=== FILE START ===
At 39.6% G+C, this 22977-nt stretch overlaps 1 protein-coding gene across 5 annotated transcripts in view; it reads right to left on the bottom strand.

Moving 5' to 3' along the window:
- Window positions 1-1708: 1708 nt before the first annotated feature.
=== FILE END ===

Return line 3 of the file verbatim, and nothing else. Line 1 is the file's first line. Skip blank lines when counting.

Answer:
- Window positions 1-1708: 1708 nt before the first annotated feature.